Franchise Moves: Revisiting the Steve Hutchinson Debacle
Tim Ruskell's recent controversial handling of his linebacking corps has brought back memories of his worst move as the Seattle Seahawks' president: failing to use the franchise tag on All-Pro guard Steve Hutchinson in 2006.
Ruskell's decision to remove the $8.3 million franchise tag from linebacker Leroy Hill last weekend has some scratching their heads, but it's not as big of a "he did what?!?" as when Ruskell chose to use the transition tag instead of the franchise tag on Hutch three years ago.
The Hill move was motivated by the same ideal that led Ruskell to not use the tag on Hutch: Ruskell doesn't want to start negotiations that high. He's right about Hill's value, but he was quite wrong about Hutch.
Ruskell made his first mistake in not placing the $6.98 million franchise tag on Hutchinson, and his second in allowing other teams to drive the market for the three-time Pro Bowl player. The franchise tag would have cost the Seahawks only about $600,000 more than the transition tag, and it would have guaranteed them two first-round picks from any team that signed Hutchinson.
Instead, Ruskell used the less-restrictive transition tag on Hutch, asking the guard to bring any offer to the Seahawks before signing an offer sheet. But Hutch was annoyed that the Seahawks had not shown enough interest to re-sign him before he became a free agent, so when the Minnesota Vikings offered $49 million over seven years, he took it.
The deal included a "poison-pill" provision that Hutch had to have the highest average annual salary of any offensive lineman on his team (Minnesota or Seattle) in 2006 or his entire seven-year deal would have to be guaranteed. The clause took effect on the date he signed the offer sheet.
Hutch knew about the clause and decided simply, "If they can't match, they can't match."
The problem for Seattle was that Walter Jones was the team's highest-paid lineman ($7.5 million). So the Hawks modified Jones' deal, adding a voidable eighth year at $1 million to drop the average yearly value to $6.69 million.
Then, in a hearing with special master Stephen Burbank, they tried to argue that the guarantee stipulation should not take effect until they had matched.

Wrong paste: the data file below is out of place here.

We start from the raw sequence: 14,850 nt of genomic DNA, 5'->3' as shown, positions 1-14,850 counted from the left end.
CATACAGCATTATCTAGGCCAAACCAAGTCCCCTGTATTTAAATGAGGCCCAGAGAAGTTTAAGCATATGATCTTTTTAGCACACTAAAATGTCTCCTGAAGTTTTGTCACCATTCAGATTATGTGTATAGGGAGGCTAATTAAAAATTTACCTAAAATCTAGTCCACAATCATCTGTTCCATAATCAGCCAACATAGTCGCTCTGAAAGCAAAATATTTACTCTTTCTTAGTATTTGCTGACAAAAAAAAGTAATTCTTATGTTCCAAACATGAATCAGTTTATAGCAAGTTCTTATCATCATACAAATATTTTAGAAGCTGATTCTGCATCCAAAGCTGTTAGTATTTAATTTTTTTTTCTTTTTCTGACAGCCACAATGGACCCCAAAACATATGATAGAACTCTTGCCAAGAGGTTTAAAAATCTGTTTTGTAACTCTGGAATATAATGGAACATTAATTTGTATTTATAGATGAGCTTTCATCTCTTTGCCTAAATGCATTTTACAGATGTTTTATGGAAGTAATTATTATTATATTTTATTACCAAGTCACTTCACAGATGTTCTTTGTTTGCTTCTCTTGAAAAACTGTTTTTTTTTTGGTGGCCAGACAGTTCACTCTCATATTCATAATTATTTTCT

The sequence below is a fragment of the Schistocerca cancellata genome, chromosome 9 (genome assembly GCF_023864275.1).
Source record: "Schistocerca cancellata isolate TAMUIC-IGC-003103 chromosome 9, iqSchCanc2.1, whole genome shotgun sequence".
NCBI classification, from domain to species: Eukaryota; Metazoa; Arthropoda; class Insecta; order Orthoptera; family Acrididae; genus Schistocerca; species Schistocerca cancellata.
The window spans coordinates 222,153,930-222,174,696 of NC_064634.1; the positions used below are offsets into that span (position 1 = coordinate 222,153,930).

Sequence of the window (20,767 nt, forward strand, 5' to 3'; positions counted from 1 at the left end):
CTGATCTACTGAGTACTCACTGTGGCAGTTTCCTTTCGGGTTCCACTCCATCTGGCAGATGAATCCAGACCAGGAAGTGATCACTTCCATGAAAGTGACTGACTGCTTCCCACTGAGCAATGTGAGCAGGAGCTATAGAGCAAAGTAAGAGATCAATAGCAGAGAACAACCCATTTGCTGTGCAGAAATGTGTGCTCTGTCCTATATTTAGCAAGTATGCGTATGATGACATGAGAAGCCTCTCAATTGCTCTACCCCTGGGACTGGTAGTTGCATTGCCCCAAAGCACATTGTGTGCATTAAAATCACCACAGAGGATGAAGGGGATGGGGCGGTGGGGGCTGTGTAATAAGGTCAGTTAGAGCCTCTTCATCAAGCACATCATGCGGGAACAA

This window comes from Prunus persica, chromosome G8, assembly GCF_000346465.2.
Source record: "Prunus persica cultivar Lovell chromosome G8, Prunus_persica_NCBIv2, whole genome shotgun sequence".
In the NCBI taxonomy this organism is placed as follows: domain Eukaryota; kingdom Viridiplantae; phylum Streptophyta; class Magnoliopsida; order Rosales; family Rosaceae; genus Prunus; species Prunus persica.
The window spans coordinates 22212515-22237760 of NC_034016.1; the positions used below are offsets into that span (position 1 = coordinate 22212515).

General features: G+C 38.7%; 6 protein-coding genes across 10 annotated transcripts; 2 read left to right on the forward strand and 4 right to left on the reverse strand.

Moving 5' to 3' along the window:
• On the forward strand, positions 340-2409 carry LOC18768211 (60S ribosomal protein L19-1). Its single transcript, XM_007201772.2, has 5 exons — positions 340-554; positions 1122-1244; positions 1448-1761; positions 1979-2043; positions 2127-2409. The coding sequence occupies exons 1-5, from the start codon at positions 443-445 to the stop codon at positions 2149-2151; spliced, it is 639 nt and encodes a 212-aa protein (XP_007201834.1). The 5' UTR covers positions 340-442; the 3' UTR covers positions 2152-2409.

But Burbank ruled in favor of the Vikings and the union, meaning the reworked Jones deal came too late and the Seahawks' only choice—as it had been all along—was to guarantee the $49 million. The Seahawks decided not to.
Instead, the same day the Seahawks lost the arbitration hearing, they signed linebacker Julian Peterson to a seven-year deal worth $54 million—the kind of money they didn't think Hutch was worth.
Now it is three years later, and the Seahawks decided last month that Peterson had served his purpose and was no longer worth the money they gave him in 2006, so they traded him to Detroit (which fortunately stepped in before Ruskell simply cut Peterson).
Meanwhile, Hutchinson has been named to the All-Pro team in all three of his seasons in Minnesota, and it's looking more and more like it wouldn't have been a bad idea to guarantee the $49 million.
Crazy, you say? Well, the Lions just guaranteed $42 million to a guy who hasn't done anything in the NFL—first overall pick Matthew Stafford.
Meanwhile, Hutch is a four-time All-Pro in the prime of his career. If he plays two more seasons like the past three, it certainly can be argued that the Hawks should have called the Vikings' bluff and guaranteed the entire sum.
Of course, that is hindsight, and no NFL team back then would have promised that much money to a player of a game in which guys drop like flies every season.
But one fact remains: Ruskell made a mistake by not using the franchise tag on Steve Hutchinson in 2006.
It's a fact we're all reminded of in the wake of Peterson's sudden departure and Hill's sudden transition from franchise player to free agent.
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